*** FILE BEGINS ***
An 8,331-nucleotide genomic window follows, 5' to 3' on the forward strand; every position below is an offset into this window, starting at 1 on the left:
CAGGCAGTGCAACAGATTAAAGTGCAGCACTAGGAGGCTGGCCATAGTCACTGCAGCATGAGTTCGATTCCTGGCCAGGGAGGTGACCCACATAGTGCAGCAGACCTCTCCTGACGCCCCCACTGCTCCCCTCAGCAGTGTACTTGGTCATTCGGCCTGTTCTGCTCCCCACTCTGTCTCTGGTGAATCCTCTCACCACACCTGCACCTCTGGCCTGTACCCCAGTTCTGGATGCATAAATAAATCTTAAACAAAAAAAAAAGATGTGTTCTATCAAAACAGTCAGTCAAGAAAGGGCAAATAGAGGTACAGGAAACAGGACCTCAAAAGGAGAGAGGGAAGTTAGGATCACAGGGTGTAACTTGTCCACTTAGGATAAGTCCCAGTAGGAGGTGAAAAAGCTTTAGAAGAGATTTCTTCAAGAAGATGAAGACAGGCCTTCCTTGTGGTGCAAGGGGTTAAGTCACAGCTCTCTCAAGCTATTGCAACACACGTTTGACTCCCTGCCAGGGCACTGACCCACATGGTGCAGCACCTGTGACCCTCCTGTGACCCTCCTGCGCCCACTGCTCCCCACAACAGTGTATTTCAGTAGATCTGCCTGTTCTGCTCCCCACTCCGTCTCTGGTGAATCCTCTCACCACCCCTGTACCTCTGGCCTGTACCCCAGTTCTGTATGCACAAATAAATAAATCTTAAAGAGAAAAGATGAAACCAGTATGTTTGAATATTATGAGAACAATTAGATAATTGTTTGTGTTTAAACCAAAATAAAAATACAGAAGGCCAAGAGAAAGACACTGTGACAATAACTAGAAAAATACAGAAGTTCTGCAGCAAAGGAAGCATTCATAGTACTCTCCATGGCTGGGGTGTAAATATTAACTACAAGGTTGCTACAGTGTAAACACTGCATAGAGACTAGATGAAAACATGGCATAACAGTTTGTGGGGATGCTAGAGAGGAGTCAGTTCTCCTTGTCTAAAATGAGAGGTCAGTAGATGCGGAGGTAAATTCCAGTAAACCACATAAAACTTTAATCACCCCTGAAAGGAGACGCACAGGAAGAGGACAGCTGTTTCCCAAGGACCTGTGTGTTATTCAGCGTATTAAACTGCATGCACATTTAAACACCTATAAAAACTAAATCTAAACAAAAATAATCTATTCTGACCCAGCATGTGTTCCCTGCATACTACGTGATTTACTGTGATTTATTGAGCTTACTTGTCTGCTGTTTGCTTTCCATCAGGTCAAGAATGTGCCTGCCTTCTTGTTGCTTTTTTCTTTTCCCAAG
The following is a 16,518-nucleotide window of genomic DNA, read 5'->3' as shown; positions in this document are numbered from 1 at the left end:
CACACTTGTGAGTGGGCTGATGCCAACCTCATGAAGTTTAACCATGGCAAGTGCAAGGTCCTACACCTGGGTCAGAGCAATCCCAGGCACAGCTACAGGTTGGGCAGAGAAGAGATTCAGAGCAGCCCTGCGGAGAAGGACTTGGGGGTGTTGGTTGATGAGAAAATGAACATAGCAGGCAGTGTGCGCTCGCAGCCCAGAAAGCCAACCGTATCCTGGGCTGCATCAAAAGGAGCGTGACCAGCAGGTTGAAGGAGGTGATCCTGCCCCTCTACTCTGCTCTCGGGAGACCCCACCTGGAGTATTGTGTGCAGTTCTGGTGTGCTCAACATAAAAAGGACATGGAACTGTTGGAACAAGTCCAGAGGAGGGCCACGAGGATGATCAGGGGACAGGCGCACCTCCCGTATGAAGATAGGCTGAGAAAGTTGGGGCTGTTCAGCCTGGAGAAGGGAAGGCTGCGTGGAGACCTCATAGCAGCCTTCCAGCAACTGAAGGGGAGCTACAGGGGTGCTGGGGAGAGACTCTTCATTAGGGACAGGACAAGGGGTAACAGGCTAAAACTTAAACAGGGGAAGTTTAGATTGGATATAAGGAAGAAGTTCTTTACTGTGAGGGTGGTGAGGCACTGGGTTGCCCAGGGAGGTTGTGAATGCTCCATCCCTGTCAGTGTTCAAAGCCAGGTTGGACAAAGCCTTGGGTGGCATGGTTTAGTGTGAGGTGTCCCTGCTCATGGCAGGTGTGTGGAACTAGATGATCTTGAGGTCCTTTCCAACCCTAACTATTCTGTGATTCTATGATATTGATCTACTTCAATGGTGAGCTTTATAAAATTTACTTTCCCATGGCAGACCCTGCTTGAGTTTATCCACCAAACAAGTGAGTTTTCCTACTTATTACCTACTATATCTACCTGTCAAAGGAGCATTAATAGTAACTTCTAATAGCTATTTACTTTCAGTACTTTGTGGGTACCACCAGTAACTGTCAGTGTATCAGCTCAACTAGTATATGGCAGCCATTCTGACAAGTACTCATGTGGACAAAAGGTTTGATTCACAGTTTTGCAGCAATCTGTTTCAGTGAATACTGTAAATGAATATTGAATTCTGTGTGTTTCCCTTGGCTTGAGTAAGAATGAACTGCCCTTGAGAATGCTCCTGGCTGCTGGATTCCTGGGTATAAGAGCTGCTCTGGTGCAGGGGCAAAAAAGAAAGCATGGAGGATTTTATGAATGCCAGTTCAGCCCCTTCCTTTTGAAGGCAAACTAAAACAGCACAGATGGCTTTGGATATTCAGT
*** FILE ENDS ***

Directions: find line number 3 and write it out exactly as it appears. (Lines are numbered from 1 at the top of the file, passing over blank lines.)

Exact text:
The following is a 16,518-nucleotide window of genomic DNA, read 5'->3' as shown; positions in this document are numbered from 1 at the left end: